Uterine and Pelvic Organ Prolapse



  • Symptomatic descent of one or more of the following (1),(2):
    • The anterior vaginal wall (bladder or cystocele)
    • The posterior vaginal wall (rectum or rectocele)
    • The uterus and cervix
    • The vaginal apex (vault or cuff scar after hysterectomy)
  • Prolapse above or to the level of the hymen are generally not symptomatic.
  • Associated symptoms
    • Feeling of pelvic pressure or heaviness
    • Vaginal bulge
    • Bowel or bladder symptoms
  • Cost associated with treatment is >$1 billion annually (~200,000 surgeries per year).



  • The incidence of pelvic organ prolapse (POP) ranges from 1.5 to 1.8 per 1,000 woman years and peaks in women aged 60 to 69 years.
  • In the United States, there are approximately 300,000 surgeries for POP each year, and a woman’s lifetime risk of undergoing surgery for pelvic floor prolapse ranges from 6% to 18%.


  • When POP is defined by the patient’s symptoms alone, the prevalence is 2.9–8%. When defined by exam findings, the prevalence is 41.1%.
  • POP is common but not always symptomatic. It does not always progress. It is estimated that 50% of women will develop prolapse, but only 10–20% of those will seek care for their condition.

Etiology and Pathophysiology

  • Pelvic organs are supported by attachments between pelvic floor muscles, connective tissue, and the bony pelvis. Defects in this support can lead to prolapse in one or multiple compartments (3).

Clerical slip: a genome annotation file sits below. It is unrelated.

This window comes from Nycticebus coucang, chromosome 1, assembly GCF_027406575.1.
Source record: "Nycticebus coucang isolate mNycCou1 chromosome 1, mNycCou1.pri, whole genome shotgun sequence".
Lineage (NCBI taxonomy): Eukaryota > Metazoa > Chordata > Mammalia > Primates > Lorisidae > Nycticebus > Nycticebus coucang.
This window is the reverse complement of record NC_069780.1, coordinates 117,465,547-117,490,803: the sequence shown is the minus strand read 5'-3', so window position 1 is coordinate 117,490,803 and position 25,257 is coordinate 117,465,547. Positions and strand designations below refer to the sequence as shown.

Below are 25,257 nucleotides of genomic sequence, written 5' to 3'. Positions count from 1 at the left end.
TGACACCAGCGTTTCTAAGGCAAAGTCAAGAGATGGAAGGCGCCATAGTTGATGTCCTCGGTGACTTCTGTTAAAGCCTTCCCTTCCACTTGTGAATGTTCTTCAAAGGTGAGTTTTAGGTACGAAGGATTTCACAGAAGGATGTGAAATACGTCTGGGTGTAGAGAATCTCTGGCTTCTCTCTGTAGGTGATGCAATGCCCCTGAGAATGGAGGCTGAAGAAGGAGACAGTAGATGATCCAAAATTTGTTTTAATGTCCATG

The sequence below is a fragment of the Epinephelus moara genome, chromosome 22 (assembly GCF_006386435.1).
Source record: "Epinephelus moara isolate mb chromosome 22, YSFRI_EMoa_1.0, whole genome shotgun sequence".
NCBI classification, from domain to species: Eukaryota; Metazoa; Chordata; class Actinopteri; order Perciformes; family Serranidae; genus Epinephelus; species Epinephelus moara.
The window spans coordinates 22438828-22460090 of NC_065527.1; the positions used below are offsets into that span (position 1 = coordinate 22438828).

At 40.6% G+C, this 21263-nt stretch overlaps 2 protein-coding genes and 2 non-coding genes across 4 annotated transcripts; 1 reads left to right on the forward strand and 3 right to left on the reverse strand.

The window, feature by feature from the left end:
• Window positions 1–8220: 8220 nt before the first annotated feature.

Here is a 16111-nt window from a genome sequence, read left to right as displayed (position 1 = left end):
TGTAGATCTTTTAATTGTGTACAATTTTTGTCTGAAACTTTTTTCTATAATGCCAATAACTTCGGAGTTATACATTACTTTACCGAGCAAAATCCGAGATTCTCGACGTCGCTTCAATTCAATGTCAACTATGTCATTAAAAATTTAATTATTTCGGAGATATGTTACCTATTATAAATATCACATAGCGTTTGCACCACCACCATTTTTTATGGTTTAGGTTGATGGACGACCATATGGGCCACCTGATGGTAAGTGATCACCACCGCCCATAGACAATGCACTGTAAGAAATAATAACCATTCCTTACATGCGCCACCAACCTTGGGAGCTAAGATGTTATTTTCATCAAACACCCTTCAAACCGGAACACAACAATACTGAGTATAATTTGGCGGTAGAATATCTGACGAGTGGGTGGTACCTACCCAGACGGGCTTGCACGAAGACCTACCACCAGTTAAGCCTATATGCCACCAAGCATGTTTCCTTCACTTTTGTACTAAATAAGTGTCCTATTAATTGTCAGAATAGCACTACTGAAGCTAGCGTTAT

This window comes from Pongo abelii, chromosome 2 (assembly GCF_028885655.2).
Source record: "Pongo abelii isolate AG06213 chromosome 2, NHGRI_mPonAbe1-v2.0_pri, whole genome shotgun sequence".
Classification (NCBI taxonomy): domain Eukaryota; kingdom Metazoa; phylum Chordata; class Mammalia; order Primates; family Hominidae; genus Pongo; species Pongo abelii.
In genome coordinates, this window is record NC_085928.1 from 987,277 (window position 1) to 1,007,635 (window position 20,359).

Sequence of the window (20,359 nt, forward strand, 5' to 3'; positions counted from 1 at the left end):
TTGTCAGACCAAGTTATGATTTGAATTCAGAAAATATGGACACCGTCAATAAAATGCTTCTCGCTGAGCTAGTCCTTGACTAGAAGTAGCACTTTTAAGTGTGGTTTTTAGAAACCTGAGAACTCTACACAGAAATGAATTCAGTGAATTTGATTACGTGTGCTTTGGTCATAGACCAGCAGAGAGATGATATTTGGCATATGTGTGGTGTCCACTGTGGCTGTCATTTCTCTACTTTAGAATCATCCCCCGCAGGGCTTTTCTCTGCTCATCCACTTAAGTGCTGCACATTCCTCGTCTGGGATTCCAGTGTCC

• Symptomatic women typically have defects in more than one compartment as well as damage to the levator ani muscle complex (a critical component of uterovaginal support) and its attachments to the pelvis (3).
  • Gradual process that often begins long before symptoms develop

Risk Factors

  • Vaginal childbirth: Each additional vaginal birth increases risk (1).
  • Increasing age
  • Family history
  • Race: White and Hispanic women may be at higher risk than black or Asian women (2).
  • Obesity BMI >30 kg/m2
  • Chronic straining (constipation, chronic cough from pulmonary disease, repeated heavy lifting)
  • History of hysterectomy

General Prevention

There is some evidence that pelvic floor muscle training (“Kegel exercises”) may decrease the risk of symptomatic POP (3)[B]. Weight loss and proper management of conditions that cause increase in intra-abdominal pressure such as constipation may help prevent prolapse (3)[C].

Commonly Associated Conditions

  • Constipation
  • Fecal incontinence
  • Urinary incontinence or retention
  • Other urinary symptoms
    • Urgency
    • Frequency

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